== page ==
The Interventional Psychiatry program offers a variety of treatments that address mental health conditions by enhancing or suppressing the activity of the nervous system.
Interventional psychiatry treatments, also known as neuromodulation treatments, are intended for patients who have been unable to find success in relieving their symptoms with medication. Our team of experts will work with you to determine if interventional psychiatry might be right for you.
We offer a range of surgical and non-surgical treatments to help patients suffering from depression, bipolar disorder, catatonia, schizophrenia and obsessive-compulsive disorder (OCD), among other behavioral health conditions. Read patient testimonials.
There is no simple, one-size-fits-all approach to treat depression and anxiety, which is why MU Health Care offers more treatment options than any other provider in the region. If you’re interested in learning more, request an appointment with one of our providers below.
Transcranial Magnetic Stimulation (TMS)
Transcranial magnetic stimulation (TMS) is an outpatient procedure used to treat depression in adults who have not had success with medication. TMS involves five sessions per week — each lasting 3 to 20 minutes — for up to six weeks. A device that emits magnetic pulses to the brain’s left prefrontal cortex is placed on the patient’s head. The pulses stimulate nerve cells in the brain that control mood. During treatment, patients will hear a clicking sound and feel a tapping sensation on their head. A small percentage of patients complain of mild discomfort or headaches afterward.
Most insurance plans, including Medicare, cover TMS treatment, however Missouri Medicaid does not currently cover TMS treatment. For information about insurance, call us at 573-882-5688.
Electroconvulsive Therapy (ECT)
Electroconvulsive therapy (ECT) is an FDA-approved therapy in which small electric currents are passed through the brain to trigger a brief seizure and change brain chemistry. It is used to treat patients with severe symptoms of mental illness, including treatment-resistant depression, bipolar disorder, catatonia and schizophrenia.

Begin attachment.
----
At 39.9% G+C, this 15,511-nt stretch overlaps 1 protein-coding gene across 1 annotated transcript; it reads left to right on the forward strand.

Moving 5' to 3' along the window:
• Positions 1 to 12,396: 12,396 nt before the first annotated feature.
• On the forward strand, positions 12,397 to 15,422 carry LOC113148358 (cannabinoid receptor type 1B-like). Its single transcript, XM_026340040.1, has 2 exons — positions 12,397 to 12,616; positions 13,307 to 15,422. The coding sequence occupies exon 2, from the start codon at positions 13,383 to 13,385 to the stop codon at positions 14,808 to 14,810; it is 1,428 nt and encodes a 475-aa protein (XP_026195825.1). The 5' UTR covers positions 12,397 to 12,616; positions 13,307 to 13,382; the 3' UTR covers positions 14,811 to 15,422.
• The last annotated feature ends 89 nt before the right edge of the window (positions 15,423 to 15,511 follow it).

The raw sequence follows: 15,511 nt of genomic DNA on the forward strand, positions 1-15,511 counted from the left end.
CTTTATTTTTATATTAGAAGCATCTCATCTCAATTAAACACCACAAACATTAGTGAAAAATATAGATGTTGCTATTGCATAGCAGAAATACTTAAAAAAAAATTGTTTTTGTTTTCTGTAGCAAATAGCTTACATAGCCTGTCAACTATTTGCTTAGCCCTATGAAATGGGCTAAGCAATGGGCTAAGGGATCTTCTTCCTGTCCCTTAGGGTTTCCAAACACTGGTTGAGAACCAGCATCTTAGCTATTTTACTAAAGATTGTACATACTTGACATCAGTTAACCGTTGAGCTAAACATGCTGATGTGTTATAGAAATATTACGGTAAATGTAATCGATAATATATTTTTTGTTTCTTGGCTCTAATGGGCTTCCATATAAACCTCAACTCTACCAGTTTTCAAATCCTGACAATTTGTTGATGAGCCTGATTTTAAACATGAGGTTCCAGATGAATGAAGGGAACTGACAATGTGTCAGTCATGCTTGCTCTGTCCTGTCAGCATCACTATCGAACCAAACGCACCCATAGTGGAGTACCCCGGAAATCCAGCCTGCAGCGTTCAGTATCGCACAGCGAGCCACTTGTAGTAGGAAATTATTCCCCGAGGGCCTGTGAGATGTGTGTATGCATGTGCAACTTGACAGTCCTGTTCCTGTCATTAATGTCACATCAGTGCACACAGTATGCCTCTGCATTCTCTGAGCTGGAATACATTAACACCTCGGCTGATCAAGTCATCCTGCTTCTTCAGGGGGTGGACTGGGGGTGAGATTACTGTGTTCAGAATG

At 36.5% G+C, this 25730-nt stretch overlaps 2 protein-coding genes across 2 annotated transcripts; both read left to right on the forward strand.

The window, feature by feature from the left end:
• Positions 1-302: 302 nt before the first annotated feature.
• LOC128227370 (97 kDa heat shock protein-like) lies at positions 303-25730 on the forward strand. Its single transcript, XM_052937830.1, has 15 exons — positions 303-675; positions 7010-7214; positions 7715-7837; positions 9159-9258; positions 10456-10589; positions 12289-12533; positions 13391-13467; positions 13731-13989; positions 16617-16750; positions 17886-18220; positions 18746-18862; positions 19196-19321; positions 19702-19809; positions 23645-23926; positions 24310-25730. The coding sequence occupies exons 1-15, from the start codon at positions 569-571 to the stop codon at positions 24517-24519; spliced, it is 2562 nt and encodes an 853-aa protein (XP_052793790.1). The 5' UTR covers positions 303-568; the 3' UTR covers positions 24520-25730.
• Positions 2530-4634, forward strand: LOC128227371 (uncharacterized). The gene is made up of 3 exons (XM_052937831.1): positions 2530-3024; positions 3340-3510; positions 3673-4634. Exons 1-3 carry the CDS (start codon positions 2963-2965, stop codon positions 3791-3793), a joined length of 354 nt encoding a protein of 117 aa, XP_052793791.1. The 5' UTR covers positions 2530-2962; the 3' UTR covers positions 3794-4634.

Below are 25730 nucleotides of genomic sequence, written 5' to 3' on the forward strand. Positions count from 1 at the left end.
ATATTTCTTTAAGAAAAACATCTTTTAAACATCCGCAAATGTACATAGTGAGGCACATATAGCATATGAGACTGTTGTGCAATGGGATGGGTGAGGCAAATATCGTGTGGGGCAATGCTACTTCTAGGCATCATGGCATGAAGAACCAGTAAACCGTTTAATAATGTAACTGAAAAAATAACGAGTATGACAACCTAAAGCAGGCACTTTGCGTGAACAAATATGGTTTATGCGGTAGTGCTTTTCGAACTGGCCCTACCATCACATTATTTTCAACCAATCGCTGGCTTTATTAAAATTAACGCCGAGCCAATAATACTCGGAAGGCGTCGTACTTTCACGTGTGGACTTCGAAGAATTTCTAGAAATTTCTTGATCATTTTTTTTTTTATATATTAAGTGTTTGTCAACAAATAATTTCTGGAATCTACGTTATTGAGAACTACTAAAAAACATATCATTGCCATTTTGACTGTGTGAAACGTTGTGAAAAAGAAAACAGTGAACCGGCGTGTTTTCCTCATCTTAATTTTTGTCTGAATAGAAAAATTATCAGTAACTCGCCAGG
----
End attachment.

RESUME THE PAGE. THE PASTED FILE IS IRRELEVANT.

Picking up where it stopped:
ECT is an outpatient procedure that is done using general anesthesia. Patients typically have three treatments per week. The procedure itself takes just five to 10 minutes. Patients who have not had success treating depression with medication will sometimes get better responses to medication after being treated with ECT.
ECT is one of the fastest and most effective treatments for severe depression. Some patients see relief from their symptoms in as little as one week. Patients who see improvement from ECT may go into a maintenance program, in which they receive ongoing treatments weekly or monthly.
Most commercial insurances, as well as Medicare and Missouri Medicaid, cover ECT treatment.
Esketamine Nasal Spray
Esketamine is a prescription nasal spray used to help patients with treatment-resistant depression. Esketamine treatment is fast-acting and can offer relief to patients who haven't had success with other treatments. Side effects may include an increase in blood pressure, disassociation and sedation.
Because of the potential side effects, patients must complete the treatment at our clinic under the supervision of our medical staff, and they cannot drive themselves to or from the clinic. Total treatment observation time is two hours. Patients complete two treatments weekly for the first month, and then one treatment each week for the next three weeks. After that, our doctor will determine treatment schedule according to the patient's results.